Finding the alignment is computationally hard: ACGTCTGATACGCCGTATAGTCTATCT CTGAT---TCG—CATCGTC--T-ATCT C(27,7) gap positions = ~888,000 possibilities It’s possible, as long as we don’t repeat our work! Dynamic programming: The Needleman & Wunsch algorithm

24 What is the optimal alignment?
ACTCG ACAGTAG Match: +1 Mismatch: 0 Gap: –1

25 The dynamic programming concept
Suppose we are aligning: ACTCG ACAGTAG Last position choices: G +1 ACTC G ACAGTA G -1 ACTC - ACAGTAG ACTCG G ACAGTA

26 We can use a table Suppose we are aligning: A with A… A -1 A -1

27 Needleman-Wunsch: Step 1
Each sequence along one axis Mismatch penalty multiples in first row/column 0 in [1,1]

28 Needleman-Wunsch: Step 2
Vertical/Horiz. move: Score + (simple) gap penalty Diagonal move: Score + match/mismatch score Take the MAX of the three possibilities

29 Needleman-Wunsch: Step 2 (cont’d)
Fill out the rest of the table likewise…

30 Needleman-Wunsch: Step 2 (cont’d)
Fill out the rest of the table likewise… The optimal alignment score is calculated in the lower-right corner

31 But what is the optimal alignment
To reconstruct the optimal alignment, we must determine of where the MAX at each step came from…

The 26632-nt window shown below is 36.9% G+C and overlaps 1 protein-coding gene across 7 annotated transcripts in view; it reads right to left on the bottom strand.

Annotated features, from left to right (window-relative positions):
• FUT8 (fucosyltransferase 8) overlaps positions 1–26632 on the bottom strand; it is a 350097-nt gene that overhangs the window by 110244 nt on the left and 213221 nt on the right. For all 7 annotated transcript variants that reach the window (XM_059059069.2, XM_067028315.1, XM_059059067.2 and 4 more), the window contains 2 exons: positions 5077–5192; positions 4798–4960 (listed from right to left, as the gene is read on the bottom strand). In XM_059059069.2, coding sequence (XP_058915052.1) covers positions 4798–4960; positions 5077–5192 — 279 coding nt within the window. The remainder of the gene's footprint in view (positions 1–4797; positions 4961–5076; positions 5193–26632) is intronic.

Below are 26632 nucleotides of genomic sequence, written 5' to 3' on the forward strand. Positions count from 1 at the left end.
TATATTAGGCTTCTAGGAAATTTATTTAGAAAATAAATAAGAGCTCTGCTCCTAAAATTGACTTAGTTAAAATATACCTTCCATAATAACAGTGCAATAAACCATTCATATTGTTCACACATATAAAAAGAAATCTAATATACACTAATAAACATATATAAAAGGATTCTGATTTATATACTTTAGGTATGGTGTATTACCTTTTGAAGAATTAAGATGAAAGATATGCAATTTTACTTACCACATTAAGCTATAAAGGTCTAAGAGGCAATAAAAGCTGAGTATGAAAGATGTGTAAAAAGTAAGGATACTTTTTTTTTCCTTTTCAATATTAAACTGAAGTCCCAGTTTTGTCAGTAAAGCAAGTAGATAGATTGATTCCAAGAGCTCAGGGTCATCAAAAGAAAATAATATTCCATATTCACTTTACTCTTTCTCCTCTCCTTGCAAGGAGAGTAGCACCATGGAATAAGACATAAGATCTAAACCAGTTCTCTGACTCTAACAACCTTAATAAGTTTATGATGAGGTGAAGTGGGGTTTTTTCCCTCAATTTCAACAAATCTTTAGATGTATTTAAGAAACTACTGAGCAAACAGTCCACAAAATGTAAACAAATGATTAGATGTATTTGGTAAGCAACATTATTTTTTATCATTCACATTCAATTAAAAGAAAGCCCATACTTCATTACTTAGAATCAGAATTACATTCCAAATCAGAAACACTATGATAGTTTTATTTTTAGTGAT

32 A path corresponds to an alignment
= GAP in top sequence = GAP in left sequence = ALIGN both positions One path from the previous table: Corresponding alignment (start at the end): AC--TCG ACAGTAG Score = +2

33 Semi-global alignment
Suppose we are aligning: GCG GGCG Which do you prefer? G-CG -GCG GGCG GGCG Semi-global alignment allows gaps at the ends for free.

34 Semi-global alignment
Semi-global alignment allows gaps at the ends for free. Initialize first row and column to all 0’s Allow free horizontal/vertical moves in last row and column

35 Local alignment Global alignments – score the entire alignment
Semi-global alignments – allow unscored gaps at the beginning or end of either sequence Local alignment – find the best matching subsequence CGATG AAATGGA This is achieved by allowing a 4th alternative at each position in the table: zero, if alternative neg. Smith-Waterman Algorithm (1981).

36 Local alignment Mismatch = –1 this time CGATG AAATGGA

37 Practice Problem Find an optimal alignment for these two sequences: GCGGTT GCGT Match: +1 Mismatch: 0 Gap: –1